During the 1980s, Hawaiian also embarked on the development and construction of Kapalua Airport on west side of Maui. Opened in 1987, the airport was designed with a 3,000-foot runway, which constrained its ability to handle large aircraft.[23] As a result, when the airport first opened, Hawaiian Airlines was the only inter-island carrier with aircraft capable of serving the airport. With its de Havilland Canada DHC-7 Dash 7 turboprops, Hawaiian had a distinct competitive advantage in the Maui market.[20][21]

In March 2007, Hawaiian introduced a "tasting menu" or "tapas menu" for its first class passengers on its U.S. mainland and international flights. The menu consists of twenty entrees set on a rotation, with five available on any given flight. Passengers are provided information on the available entrees for their flight when they board, or shortly after takeoff and may choose up to three entrees as part of their inflight meal.[95][96]
On August 30, 2012, Hawaiian filed an application with the U.S. Department of Transportation for a nonstop route between Kona and Tokyo-Haneda.[41] This would fill a void that Japan Airlines left when it ceased service to Kona nearly two years earlier.[41] However, the US Department of Transportation rejected the airline's application to begin service.[42]
Savings are calculated from an unrestricted published airfare of major scheduled airlines commonly known as refundable tickets. Savings may vary based on availability, advance purchase, minimum stay, travel dates, and blackout dates. Savings may change without notice and other restrictions may apply. Most discounted fares are non-refundable and have restrictions on date and routing changes after ticketing and prior to travel. Savings are based on our research of popular routes on major scheduled airlines based on 21 days advance purchase. These savings are calculated off the unrestricted "Y" class airfares only..
On May 4, 2006, Hawaiian Airlines expanded service between the US mainland and Hawaiʻi in anticipation of the induction of four additional Boeing 767-300 aircraft, primarily focused on expanding non-stop service to Kahului Airport from San Diego, Seattle, and Portland. Additional flights were also added between Honolulu and the cities of Sacramento, Seattle, and Los Angeles.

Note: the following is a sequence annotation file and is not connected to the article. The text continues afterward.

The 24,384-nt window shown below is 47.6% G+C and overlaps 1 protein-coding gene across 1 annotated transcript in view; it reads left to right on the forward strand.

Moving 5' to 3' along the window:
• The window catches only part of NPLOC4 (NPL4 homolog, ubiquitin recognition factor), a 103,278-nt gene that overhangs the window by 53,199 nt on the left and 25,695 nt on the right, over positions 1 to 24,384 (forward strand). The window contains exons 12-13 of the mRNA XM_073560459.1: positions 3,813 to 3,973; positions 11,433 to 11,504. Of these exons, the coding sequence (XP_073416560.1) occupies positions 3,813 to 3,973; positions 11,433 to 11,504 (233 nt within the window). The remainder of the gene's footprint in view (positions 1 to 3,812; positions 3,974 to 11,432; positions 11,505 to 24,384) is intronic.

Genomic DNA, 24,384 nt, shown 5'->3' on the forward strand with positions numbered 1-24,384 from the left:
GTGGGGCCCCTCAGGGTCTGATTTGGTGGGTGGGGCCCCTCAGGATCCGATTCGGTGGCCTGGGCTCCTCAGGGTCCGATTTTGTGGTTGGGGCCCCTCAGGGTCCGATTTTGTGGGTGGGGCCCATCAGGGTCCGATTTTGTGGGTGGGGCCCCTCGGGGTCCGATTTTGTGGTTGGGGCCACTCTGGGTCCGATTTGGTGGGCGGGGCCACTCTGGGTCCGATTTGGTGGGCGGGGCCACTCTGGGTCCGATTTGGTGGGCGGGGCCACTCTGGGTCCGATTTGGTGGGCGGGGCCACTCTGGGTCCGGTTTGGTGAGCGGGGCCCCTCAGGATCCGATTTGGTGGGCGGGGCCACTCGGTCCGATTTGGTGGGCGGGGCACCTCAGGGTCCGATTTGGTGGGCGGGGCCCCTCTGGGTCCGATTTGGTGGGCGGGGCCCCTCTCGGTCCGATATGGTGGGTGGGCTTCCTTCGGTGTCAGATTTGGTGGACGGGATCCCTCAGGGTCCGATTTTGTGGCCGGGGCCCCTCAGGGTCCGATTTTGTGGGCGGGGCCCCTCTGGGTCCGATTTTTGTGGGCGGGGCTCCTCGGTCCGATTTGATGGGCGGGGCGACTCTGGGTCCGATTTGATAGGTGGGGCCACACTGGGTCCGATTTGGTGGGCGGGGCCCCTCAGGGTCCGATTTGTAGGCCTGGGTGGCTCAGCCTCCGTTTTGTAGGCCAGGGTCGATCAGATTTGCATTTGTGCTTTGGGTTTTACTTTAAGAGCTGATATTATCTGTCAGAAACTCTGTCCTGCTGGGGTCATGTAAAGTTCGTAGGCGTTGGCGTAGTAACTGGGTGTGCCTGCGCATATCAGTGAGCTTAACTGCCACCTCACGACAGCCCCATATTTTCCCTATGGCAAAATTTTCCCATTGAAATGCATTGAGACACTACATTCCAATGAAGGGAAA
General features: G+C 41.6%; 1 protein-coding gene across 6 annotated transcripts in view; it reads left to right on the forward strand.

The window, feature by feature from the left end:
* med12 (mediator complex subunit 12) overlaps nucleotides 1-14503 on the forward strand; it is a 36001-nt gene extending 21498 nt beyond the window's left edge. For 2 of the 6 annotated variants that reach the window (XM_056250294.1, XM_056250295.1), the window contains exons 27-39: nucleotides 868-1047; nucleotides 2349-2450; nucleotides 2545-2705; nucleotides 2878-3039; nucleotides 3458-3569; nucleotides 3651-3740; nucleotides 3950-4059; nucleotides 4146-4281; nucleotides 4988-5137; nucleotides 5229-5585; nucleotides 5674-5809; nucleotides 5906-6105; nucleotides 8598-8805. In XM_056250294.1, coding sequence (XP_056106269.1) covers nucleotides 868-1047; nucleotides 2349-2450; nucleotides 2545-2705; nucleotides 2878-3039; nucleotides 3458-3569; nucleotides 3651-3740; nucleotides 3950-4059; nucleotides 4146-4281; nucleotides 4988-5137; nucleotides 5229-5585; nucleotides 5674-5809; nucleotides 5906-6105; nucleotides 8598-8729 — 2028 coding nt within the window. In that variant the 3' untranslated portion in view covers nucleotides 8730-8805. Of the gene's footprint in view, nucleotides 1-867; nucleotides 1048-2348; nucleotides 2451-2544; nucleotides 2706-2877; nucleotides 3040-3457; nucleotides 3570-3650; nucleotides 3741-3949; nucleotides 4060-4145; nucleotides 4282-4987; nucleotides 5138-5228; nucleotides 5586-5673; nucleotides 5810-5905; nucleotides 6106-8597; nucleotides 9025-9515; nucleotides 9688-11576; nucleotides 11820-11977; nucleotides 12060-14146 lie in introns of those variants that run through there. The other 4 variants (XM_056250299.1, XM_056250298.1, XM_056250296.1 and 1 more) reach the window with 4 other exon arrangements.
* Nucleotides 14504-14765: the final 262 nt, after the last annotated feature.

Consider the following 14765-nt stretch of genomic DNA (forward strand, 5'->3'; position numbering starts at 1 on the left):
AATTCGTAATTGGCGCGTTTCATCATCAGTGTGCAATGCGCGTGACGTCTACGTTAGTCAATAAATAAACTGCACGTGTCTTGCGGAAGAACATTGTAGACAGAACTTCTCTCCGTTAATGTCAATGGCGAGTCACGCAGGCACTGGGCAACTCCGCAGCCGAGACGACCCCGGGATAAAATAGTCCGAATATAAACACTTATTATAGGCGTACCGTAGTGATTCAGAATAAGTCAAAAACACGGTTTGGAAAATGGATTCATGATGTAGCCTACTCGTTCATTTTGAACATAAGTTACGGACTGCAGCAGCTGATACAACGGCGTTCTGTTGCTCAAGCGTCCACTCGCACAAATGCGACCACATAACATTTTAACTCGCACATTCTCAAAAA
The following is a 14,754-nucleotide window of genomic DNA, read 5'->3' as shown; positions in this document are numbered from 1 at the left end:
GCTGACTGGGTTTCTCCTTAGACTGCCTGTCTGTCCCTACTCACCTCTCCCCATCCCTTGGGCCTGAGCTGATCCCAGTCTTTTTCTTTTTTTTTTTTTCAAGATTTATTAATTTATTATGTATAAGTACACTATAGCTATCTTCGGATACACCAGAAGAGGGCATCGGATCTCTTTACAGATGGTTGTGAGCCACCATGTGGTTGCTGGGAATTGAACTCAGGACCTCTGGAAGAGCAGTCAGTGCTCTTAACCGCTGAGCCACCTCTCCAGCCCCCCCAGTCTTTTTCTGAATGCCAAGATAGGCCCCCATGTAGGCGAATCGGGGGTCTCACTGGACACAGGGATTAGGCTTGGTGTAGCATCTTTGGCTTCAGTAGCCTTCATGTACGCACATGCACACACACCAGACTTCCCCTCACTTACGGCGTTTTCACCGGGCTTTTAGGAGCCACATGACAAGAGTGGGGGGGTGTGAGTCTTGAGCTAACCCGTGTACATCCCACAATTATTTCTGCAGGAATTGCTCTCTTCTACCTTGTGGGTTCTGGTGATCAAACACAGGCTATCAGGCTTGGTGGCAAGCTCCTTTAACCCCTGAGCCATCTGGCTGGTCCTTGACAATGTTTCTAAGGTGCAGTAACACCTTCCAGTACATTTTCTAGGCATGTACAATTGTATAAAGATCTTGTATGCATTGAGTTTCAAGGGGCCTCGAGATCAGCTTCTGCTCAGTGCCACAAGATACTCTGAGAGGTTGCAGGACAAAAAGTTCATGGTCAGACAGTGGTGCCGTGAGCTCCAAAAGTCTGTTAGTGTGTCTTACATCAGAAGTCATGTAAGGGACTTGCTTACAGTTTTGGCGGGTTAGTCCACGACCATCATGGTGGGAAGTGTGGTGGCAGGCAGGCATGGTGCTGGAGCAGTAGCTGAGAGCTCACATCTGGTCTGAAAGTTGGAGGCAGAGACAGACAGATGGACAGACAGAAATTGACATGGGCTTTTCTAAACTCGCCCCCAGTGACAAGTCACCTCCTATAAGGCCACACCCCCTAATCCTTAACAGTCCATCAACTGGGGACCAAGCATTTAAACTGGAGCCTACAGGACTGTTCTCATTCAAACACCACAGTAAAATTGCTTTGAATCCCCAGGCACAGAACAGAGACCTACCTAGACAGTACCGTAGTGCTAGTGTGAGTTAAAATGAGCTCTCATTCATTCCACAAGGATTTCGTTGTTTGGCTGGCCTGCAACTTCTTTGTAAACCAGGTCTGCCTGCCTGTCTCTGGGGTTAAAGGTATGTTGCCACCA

In August 2007, the Seattle Seahawks became the second sports team to begin using Hawaiian Airlines to travel to games. The Oakland Raiders, also of the NFL, have been flying Hawaiian Airlines since the 1990s. The two teams fly on Hawaiian's Boeing 767s to and from all their games. Two of Hawaiian's Boeing 767 aircraft have been fitted with decals of logos from the Seahawks and the Raiders.
Meanwhile, Hawaiian Airlines also entered the new international markets of Australia and New Zealand in 1986 with one-stop services through Pago Pago International Airport. Hawaiian also aggressively grew its international charter business and pursued military transport contracts. This led to a large growth in the company's revenues and caused its inter-island service's share of revenues to shrink to just about a third of the company's total.[22]
NO PURCHASE NECESSARY. Void where prohibited. Open to legal residents of the U.S., and are at least 18 years old or age of majority, as of date of entry. Sweepstakes Period begins 8:00 a.m. HST on 4/4/19 and ends 11:59 p.m. HST on 4/25/19. For complete Official Rules and eligibility, visit HawaiianAirlines.com/OfficialRules. Sponsor: Hawaiian Airlines, Inc.
1. excursion, tour, jaunt, junket. Trip, expedition, journey, pilgrimage, voyage are terms for a course of travel made to a particular place, usually for some specific purpose. Trip is the general word, indicating going any distance and returning, by walking or any means of locomotion, for either business or pleasure, and in either a hurried or a leisurely manner: a trip to Europe; a vacation trip; a bus trip. An expedition, made often by an organized company, is designed to accomplish a specific purpose: an archaeological expedition. Journey indicates a trip of considerable length, wholly or mainly by land, for business or pleasure or other reasons, and is now applied to travel that is more leisurely or more fatiguing than a trip; a return is not necessarily indicated: the long journey to Tibet. A pilgrimage is made as to a shrine, from motives of piety or veneration: a pilgrimage to Lourdes. A voyage is travel by water or air, usually for a long distance and for business or pleasure; if by water, leisure is indicated: a voyage around the world. 7. lapse, oversight. 14. bungle, blunder, err.
Meanwhile, Hawaiian Airlines also entered the new international markets of Australia and New Zealand in 1986 with one-stop services through Pago Pago International Airport. Hawaiian also aggressively grew its international charter business and pursued military transport contracts. This led to a large growth in the company's revenues and caused its inter-island service's share of revenues to shrink to just about a third of the company's total.[22]